Applied StemCell expands manufacturing facility to support cell and gene therapies
The Milpitas, California cell and gene therapy CRO/CDMO, whose focus is on supporting the research community and biotechnology industry in developing and manufacturing cell and gene products, has successfully carried out cell banking and product manufacturing projects in its current cGMP suite and is now set on building 4 additional cGMP cleanrooms, cryo-storage space, and a process development and QC/QA space.
The expansion of the facility will increase its cell banking and cell product manufacturing capacity and allow ASC’s team of experts to work simultaneously on multiple manufacturing projects such as iPSC generation, gene editing, differentiation, and cell bank manufacturing for safe and efficacious therapeutic products.
ASC estimates it will be able to take on four times as many projects once the expansion is complete early next year. Work on construction will begin within the next month and the company has already started the process to hire new staff.
President and CEO, Dr. Ruby Yanru Chen-Tsai, Ph.D. said, “We are committed to becoming a CDMO leader to support regenerative medicine and cell/gene therapy development and manufacturing. We aim to expand our bio-manufacturing capacity to meet the fast-growing demand in the cell and gene therapy industry.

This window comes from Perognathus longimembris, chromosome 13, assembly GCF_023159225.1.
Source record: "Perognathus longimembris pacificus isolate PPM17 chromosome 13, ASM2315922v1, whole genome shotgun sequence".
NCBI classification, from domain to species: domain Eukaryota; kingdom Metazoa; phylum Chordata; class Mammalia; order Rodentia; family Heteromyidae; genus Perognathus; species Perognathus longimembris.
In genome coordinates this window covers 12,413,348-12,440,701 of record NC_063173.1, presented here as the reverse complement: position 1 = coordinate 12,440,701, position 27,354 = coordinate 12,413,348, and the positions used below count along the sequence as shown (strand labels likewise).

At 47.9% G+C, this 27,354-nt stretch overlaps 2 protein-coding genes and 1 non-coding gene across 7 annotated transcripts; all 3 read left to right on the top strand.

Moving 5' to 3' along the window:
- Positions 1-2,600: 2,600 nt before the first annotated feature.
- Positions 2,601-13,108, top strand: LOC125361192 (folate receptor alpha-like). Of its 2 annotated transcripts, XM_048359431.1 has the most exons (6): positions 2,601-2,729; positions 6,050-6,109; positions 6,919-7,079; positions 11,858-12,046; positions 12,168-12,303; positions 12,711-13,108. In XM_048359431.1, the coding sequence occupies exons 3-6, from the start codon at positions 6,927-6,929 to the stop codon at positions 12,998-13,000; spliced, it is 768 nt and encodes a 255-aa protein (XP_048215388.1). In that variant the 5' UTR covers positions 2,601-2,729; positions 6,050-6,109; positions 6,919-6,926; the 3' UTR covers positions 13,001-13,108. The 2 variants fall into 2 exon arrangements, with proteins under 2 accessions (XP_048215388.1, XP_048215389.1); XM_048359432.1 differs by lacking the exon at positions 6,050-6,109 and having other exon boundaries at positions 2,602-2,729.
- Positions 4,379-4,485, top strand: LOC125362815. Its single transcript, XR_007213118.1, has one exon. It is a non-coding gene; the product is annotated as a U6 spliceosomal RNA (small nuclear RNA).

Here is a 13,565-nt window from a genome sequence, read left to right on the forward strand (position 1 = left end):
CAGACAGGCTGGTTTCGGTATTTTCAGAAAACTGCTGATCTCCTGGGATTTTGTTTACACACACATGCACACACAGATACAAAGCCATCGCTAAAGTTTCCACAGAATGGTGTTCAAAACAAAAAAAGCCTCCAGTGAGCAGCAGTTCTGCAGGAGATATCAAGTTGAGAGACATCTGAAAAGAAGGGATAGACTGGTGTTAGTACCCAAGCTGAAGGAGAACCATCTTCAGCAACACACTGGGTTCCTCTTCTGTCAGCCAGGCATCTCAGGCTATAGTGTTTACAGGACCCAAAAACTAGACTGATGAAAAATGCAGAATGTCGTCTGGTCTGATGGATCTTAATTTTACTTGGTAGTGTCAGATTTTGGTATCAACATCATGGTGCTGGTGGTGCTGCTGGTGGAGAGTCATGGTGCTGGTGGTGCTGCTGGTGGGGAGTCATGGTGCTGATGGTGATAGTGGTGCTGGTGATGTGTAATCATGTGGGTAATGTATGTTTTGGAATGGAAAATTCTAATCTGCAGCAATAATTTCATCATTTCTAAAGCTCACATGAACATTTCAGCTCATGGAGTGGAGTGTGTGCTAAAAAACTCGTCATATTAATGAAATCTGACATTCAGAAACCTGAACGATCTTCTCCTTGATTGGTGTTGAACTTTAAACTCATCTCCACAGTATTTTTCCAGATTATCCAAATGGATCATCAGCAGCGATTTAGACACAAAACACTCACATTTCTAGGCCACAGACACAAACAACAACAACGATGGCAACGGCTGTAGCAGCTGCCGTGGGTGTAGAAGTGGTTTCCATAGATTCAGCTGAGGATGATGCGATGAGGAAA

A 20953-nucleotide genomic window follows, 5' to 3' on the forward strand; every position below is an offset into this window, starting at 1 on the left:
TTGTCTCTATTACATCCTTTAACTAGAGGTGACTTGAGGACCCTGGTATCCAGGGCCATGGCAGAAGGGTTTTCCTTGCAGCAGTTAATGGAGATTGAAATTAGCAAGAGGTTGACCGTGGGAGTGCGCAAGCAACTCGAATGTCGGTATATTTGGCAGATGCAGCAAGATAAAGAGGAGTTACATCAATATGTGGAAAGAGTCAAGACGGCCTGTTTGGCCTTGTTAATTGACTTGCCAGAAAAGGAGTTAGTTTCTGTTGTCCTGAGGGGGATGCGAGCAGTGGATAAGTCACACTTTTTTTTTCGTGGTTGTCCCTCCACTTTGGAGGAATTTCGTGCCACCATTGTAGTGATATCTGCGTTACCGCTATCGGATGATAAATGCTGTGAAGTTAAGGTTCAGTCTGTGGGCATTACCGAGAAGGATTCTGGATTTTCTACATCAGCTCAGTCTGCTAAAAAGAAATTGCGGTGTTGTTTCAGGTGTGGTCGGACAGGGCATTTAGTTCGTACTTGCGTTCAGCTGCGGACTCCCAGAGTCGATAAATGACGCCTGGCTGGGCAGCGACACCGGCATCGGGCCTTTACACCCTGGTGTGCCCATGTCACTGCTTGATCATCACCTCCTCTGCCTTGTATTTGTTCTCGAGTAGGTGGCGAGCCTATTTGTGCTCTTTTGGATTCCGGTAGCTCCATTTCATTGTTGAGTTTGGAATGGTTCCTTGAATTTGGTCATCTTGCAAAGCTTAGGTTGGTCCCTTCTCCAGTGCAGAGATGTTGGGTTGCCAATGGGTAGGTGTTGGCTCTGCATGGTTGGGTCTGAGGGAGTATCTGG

"Our unique platform of GMP-grade allogeneic iPSC and TARGATT gene editing technology provides our partners great advantages, including shorter manufacturing timelines, non-viral gene editing, and genomic stability and safety.”
ASC has a Drug Manufacturing License from the California Department of Public Health, Food and Drug Branch (FDB). It has a Quality Management System (ISO 13485 certified) and established cGMP-compliant protocols for cell banking and manufacturing, iPSC generation, genome editing, iPSC differentiation, and cell product manufacturing.
With over 13 years of gene-editing and stem cell expertise, ASC offers customized cell and gene CRO/CDMO solutions. Its core iPSC and genome editing (CRISPR and TARGATT) technologies, facilitate site-specific, large cargo (up to 20kb) transgene integration and the development of allogenic cell products.